Clash of The Handhelds: PS Vita Slim Vs. Nintendo 2DS

February 13, 2014 11:00 AM

Sony & Nintendo

Handheld gaming has been undergoing something of a transformation in recent years. As sales for Nintendo’s legendary DS system peaked somewhere in the late 2000s, the handheld market has struggled to retain its relevancy in a mobile arena that has become increasingly dominated by tablets and smart phones. Lackluster sales of Sony’s Playstation Vita console did little to revive attitudes amongst consumers and has, by and large, been eclipsed by the rather more familiar embrace of the Nintendo 3DS. The allure of handheld gaming has waned and both Sony and Nintendo hope to revitalise their fortunes in this area by focusing on the specific and altogether unique features of their hardware that make other configurations of handheld gaming appear comparatively lifeless.

The 2DS is being marketed as a child-friendly alternative to the standard 3DS model

The 2DS is being marketed as a child-friendly alternative to the standard 3DS model

With the next generation of home consoles now firmly out the door, both Sony and Nintendo are approaching the handheld market with a renewed sense of optimism. Nintendo has pursued a more budget-constrained approach by re-releasing their 3DS as the Nintendo 2DS. Retaining many of the same features that made the 3DS and – more accurately – the DS so popular, the 2DS boasts a child-friendly design (the 3DS being off-limits to under-sevens) and an emphasis on affordability. The downside is that its very existence downplays the underlying appeal of its predecesssor, namely its 3D functionality. Nintendo have made the rather unusual decision to scrap the sterescopic display in favor of a more streamlined experience that employs the main appeal of a Nintendo handheld – the games.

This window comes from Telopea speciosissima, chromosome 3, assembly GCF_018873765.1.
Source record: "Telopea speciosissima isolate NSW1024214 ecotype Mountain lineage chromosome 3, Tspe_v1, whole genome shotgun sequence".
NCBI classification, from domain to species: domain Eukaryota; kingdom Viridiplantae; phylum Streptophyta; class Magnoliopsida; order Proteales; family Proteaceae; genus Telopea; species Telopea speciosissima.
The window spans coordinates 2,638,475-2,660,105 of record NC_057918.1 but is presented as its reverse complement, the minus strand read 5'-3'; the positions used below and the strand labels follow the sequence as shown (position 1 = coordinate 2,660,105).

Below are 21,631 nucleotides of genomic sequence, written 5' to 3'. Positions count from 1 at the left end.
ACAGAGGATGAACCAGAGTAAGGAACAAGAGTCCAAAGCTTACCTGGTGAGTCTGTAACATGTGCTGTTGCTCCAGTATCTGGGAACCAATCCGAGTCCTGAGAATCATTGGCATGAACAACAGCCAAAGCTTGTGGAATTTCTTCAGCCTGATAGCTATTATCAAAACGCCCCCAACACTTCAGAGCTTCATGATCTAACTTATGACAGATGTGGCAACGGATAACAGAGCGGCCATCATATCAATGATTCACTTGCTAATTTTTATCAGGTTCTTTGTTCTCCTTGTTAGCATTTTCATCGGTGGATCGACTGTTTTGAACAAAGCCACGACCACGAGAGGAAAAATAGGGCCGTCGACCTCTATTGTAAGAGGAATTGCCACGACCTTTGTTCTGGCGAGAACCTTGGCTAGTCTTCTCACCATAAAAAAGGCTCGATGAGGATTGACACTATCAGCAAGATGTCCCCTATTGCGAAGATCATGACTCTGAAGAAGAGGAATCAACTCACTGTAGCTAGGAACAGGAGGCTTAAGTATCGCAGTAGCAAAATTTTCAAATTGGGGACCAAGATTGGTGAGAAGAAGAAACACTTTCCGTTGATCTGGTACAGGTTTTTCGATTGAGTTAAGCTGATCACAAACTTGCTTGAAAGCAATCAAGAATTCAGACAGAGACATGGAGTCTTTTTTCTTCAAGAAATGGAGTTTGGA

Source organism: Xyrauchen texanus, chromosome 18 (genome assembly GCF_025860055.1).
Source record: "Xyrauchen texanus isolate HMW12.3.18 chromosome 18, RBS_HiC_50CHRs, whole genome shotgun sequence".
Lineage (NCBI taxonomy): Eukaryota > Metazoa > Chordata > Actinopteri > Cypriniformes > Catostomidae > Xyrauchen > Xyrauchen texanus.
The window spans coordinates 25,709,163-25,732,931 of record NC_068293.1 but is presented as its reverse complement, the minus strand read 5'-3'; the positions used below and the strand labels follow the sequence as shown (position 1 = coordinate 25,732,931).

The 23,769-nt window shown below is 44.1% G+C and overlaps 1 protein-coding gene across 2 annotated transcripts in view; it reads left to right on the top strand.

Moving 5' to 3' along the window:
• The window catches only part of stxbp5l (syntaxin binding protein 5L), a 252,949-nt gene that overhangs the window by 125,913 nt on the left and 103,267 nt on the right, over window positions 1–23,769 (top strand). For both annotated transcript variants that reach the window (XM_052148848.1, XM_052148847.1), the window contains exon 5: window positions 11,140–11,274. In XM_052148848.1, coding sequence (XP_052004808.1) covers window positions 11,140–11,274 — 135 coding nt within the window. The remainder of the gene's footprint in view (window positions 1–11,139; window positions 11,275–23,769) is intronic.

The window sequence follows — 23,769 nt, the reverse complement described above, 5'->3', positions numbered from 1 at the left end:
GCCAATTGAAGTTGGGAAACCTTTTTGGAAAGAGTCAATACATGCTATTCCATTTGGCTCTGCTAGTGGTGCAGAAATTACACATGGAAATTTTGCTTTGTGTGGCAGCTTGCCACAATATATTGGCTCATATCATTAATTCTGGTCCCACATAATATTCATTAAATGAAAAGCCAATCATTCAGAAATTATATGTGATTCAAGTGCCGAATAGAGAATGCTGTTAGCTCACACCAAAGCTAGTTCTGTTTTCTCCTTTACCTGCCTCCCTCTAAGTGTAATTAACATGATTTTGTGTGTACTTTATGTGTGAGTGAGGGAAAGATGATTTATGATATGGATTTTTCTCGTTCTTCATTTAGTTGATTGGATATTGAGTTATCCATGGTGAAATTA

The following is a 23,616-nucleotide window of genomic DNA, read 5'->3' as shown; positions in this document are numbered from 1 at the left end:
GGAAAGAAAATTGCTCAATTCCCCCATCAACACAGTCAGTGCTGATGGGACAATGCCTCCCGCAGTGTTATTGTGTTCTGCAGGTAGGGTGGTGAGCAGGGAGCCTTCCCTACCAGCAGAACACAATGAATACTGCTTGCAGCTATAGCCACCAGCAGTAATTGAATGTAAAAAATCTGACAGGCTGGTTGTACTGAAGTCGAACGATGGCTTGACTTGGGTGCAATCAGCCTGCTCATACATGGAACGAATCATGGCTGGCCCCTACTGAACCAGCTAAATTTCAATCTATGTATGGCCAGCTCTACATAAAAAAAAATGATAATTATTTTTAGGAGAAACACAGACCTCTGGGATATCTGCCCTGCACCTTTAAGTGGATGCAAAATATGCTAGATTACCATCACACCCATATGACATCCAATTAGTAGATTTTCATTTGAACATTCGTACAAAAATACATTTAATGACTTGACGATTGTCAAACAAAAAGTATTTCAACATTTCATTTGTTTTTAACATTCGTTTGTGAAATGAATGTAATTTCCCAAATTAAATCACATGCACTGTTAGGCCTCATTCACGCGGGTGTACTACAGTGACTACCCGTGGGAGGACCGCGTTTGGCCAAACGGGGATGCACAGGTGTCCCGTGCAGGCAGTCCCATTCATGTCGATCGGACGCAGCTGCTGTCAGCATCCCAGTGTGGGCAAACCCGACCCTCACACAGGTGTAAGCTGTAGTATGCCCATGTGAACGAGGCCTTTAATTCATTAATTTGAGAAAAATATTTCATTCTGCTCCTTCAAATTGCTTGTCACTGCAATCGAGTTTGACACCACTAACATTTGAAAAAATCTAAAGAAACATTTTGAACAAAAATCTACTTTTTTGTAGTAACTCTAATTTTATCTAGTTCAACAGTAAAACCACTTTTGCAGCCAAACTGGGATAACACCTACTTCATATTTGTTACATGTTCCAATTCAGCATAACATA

Boasting some of the greatest handheld titles available on the market today, such as Pokemon X & Y, Animal Crossing: New Leaf and Luigi’s Mansion 2, Nintendo’s 2Ds and 3DS consoles have access to a wide range of premium Nintendo games, as well as a vast back catalogue of titles provided courtesy of its predecessor, the DS. In terms of variety and enjoy ability, Nintendo games remain unbeaten and Sony has a serious uphill struggle to contend with if it ever hopes to unseat its main rival.

Every game currently available for the 3DS can be played on the newer 2DS, with most of the signature features and dual screen interactivity available to gamers on both systems. The core elements of the handheld are still there, but the absence of 3D functionality and a noticeable downgrade in audio quality (the dual speakers of the 3DS have been replaced by a distinctly quieter monaural output) makes the potential pros of the 2DS somewhat bittersweet.